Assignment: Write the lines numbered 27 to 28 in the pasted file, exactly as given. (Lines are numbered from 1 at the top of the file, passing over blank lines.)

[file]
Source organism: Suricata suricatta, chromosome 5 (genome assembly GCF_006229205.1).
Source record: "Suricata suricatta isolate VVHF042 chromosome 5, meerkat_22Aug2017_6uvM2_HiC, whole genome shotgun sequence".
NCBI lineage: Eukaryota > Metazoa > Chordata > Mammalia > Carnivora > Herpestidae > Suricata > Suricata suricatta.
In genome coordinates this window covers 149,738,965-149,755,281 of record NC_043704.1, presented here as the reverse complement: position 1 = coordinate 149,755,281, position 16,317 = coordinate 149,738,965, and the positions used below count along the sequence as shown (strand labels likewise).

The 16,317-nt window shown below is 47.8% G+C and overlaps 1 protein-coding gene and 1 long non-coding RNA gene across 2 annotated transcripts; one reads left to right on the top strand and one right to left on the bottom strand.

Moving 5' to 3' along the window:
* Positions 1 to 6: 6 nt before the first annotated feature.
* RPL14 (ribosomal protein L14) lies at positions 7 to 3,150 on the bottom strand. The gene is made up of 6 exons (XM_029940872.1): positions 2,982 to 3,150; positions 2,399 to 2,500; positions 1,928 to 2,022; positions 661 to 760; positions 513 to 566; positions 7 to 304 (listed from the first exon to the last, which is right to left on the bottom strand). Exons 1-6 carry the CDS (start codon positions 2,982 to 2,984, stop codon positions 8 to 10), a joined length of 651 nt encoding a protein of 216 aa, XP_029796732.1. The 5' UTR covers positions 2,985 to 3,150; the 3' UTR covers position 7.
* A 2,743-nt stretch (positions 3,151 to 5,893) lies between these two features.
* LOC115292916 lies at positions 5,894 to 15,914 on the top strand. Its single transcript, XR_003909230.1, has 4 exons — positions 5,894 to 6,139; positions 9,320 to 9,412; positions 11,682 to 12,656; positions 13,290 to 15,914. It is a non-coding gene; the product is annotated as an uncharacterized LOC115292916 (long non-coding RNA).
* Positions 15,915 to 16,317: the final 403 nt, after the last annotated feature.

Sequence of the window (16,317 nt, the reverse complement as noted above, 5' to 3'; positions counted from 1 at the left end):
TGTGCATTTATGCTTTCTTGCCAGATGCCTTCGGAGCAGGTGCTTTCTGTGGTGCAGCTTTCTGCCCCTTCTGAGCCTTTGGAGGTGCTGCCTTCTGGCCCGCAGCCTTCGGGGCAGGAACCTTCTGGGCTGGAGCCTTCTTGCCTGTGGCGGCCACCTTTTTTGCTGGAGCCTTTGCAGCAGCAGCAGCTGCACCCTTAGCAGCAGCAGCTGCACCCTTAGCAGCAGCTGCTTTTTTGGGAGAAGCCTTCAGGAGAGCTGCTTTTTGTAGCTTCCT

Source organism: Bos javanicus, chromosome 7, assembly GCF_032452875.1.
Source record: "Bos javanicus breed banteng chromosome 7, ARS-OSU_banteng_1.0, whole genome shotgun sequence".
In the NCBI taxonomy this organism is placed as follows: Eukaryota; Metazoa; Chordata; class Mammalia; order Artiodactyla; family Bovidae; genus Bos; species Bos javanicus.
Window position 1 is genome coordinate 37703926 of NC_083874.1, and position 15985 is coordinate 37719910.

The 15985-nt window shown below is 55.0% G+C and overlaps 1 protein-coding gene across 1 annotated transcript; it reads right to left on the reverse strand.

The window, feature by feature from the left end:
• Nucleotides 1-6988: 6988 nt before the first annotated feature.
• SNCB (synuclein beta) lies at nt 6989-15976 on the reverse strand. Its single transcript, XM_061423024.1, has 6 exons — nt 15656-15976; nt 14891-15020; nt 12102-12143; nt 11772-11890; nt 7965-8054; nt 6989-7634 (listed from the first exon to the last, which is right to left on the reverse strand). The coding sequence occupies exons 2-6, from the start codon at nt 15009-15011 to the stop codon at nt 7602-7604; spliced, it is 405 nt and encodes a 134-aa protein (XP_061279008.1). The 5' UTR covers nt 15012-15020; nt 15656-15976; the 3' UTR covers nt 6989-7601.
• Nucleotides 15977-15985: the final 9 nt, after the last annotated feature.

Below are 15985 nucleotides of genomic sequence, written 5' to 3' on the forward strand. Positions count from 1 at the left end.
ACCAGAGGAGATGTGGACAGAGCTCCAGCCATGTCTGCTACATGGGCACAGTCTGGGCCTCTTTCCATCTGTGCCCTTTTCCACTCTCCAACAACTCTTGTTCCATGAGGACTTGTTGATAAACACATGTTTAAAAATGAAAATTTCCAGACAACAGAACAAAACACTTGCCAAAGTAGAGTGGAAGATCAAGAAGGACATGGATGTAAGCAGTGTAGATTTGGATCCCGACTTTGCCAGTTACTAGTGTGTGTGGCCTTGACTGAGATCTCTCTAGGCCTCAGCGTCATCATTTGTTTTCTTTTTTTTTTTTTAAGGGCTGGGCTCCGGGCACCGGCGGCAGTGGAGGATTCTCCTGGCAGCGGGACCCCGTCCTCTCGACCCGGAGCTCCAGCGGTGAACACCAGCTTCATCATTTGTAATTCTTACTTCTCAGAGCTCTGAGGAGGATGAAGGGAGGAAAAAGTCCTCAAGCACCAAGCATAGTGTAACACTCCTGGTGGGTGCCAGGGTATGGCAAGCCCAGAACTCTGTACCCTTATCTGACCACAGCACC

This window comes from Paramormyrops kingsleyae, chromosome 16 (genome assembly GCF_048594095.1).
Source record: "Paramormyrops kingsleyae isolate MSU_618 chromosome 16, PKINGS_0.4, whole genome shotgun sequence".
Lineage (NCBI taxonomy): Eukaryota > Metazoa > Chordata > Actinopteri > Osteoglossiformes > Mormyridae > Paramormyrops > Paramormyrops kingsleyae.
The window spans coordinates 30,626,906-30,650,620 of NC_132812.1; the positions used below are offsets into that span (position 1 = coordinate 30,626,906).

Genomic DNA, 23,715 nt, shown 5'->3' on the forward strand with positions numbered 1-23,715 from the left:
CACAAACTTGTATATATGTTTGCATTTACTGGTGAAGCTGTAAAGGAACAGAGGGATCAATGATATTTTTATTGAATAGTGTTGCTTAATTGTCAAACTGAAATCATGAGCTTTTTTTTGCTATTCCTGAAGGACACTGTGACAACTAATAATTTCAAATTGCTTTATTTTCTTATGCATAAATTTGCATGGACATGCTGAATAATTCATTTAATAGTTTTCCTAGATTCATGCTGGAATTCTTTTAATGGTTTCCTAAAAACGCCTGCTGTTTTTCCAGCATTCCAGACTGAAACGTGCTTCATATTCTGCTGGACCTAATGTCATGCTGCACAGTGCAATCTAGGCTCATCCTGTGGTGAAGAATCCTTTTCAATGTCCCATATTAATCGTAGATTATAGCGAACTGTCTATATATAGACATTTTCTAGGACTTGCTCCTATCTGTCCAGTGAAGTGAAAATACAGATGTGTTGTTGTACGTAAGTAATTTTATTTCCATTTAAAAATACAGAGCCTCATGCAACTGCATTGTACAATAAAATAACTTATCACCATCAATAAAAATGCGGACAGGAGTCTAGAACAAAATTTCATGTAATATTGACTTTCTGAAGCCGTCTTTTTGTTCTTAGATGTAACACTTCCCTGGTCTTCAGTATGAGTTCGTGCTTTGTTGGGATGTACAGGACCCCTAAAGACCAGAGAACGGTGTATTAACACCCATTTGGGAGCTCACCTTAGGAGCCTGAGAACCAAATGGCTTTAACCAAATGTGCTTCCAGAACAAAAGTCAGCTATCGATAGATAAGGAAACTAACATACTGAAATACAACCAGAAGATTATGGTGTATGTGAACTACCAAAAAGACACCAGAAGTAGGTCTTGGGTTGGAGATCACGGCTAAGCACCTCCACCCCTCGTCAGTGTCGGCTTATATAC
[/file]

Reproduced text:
Lineage (NCBI taxonomy): Eukaryota > Metazoa > Chordata > Actinopteri > Osteoglossiformes > Mormyridae > Paramormyrops > Paramormyrops kingsleyae.
The window spans coordinates 30,626,906-30,650,620 of NC_132812.1; the positions used below are offsets into that span (position 1 = coordinate 30,626,906).